Chapter

Humean Theory of Practical Rationality

Peter Railton

Edited by David Copp

in The Oxford Handbook of Ethical Theory

Published in print December 2005 | ISBN: 9780195147797
Published online February 2006 | e-ISBN: 9780199785841 | DOI: http://dx.doi.org/10.1093/0195147790.003.0011

Series: Oxford Handbooks

Humean Theory of Practical Rationality

Show Summary Details

Preview

David Hume famously criticized rationalist theories of practical reason, arguing that reason alone is incapable of yielding action, and that some passionate element must be supplied. Contemporary theories of Humean inspiration develop a causal-explanatory model of action in terms of the joint operation of two distinct mental states: beliefs and desires, one inert and representational, the other dynamic. Such neo-Humean theories claim that since desires, unlike beliefs, are not subject to direct rational evaluation (at least as long as they are coherent), an act can be said to be rational only in the sense that it is instrumental to realizing the agent’s desires. The historical Hume appears to have embraced a “sceptical solution” involving a more dynamic conception of belief, while admitting a default sense in which both beliefs and actions can be deemed reasonable or unreasonable.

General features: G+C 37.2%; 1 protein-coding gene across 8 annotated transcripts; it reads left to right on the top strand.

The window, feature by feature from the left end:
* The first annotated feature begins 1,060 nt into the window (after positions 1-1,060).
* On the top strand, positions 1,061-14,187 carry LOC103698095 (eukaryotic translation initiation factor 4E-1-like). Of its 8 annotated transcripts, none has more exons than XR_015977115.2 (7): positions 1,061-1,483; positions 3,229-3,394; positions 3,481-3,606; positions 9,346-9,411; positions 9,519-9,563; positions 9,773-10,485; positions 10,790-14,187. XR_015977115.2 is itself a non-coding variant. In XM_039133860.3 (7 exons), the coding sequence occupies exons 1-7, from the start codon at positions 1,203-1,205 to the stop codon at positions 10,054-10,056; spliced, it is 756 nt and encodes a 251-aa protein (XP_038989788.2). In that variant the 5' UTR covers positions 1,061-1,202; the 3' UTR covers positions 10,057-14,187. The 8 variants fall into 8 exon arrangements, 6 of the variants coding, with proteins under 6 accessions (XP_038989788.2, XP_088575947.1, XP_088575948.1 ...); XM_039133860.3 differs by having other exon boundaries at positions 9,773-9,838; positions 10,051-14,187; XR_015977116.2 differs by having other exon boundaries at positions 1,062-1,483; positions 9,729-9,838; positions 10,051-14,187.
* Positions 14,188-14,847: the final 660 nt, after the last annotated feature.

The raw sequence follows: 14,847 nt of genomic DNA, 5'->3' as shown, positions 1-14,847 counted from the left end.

Keywords: David Hume; theory of action; rational action; rational choice; rational belief; desire; intention; instrumentalism; internalism; fact

Chapter.  7599 words. 

Subjects: Moral Philosophy

Full text: subscription required

How to subscribe Recommend to my Librarian

Buy this work at Oxford University Press »

Users without a subscription are not able to see the full content. Please, subscribe or login to access all content.